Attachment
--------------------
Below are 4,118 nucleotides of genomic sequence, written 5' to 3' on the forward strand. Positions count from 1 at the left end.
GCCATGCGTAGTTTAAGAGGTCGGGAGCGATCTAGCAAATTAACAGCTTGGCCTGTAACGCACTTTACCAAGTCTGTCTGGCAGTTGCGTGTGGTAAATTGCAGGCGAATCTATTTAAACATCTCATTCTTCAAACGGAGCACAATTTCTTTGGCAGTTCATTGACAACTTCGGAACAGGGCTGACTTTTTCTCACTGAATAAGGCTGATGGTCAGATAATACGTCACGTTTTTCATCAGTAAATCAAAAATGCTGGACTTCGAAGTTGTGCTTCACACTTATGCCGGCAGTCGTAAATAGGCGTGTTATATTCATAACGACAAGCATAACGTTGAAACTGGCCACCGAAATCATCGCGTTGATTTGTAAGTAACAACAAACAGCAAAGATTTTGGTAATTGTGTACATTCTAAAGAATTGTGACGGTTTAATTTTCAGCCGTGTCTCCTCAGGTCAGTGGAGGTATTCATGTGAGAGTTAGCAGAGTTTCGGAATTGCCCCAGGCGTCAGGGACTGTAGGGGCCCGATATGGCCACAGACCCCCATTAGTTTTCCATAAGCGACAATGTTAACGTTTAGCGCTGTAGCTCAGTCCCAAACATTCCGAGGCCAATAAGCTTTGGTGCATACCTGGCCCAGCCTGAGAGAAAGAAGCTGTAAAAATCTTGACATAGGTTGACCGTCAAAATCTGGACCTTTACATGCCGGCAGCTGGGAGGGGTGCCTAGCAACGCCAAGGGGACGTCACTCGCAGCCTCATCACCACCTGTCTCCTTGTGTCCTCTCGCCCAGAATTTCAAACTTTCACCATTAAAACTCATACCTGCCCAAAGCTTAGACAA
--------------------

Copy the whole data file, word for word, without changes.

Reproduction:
Below are 4,118 nucleotides of genomic sequence, written 5' to 3' on the forward strand. Positions count from 1 at the left end.
GCCATGCGTAGTTTAAGAGGTCGGGAGCGATCTAGCAAATTAACAGCTTGGCCTGTAACGCACTTTACCAAGTCTGTCTGGCAGTTGCGTGTGGTAAATTGCAGGCGAATCTATTTAAACATCTCATTCTTCAAACGGAGCACAATTTCTTTGGCAGTTCATTGACAACTTCGGAACAGGGCTGACTTTTTCTCACTGAATAAGGCTGATGGTCAGATAATACGTCACGTTTTTCATCAGTAAATCAAAAATGCTGGACTTCGAAGTTGTGCTTCACACTTATGCCGGCAGTCGTAAATAGGCGTGTTATATTCATAACGACAAGCATAACGTTGAAACTGGCCACCGAAATCATCGCGTTGATTTGTAAGTAACAACAAACAGCAAAGATTTTGGTAATTGTGTACATTCTAAAGAATTGTGACGGTTTAATTTTCAGCCGTGTCTCCTCAGGTCAGTGGAGGTATTCATGTGAGAGTTAGCAGAGTTTCGGAATTGCCCCAGGCGTCAGGGACTGTAGGGGCCCGATATGGCCACAGACCCCCATTAGTTTTCCATAAGCGACAATGTTAACGTTTAGCGCTGTAGCTCAGTCCCAAACATTCCGAGGCCAATAAGCTTTGGTGCATACCTGGCCCAGCCTGAGAGAAAGAAGCTGTAAAAATCTTGACATAGGTTGACCGTCAAAATCTGGACCTTTACATGCCGGCAGCTGGGAGGGGTGCCTAGCAACGCCAAGGGGACGTCACTCGCAGCCTCATCACCACCTGTCTCCTTGTGTCCTCTCGCCCAGAATTTCAAACTTTCACCATTAAAACTCATACCTGCCCAAAGCTTAGACAA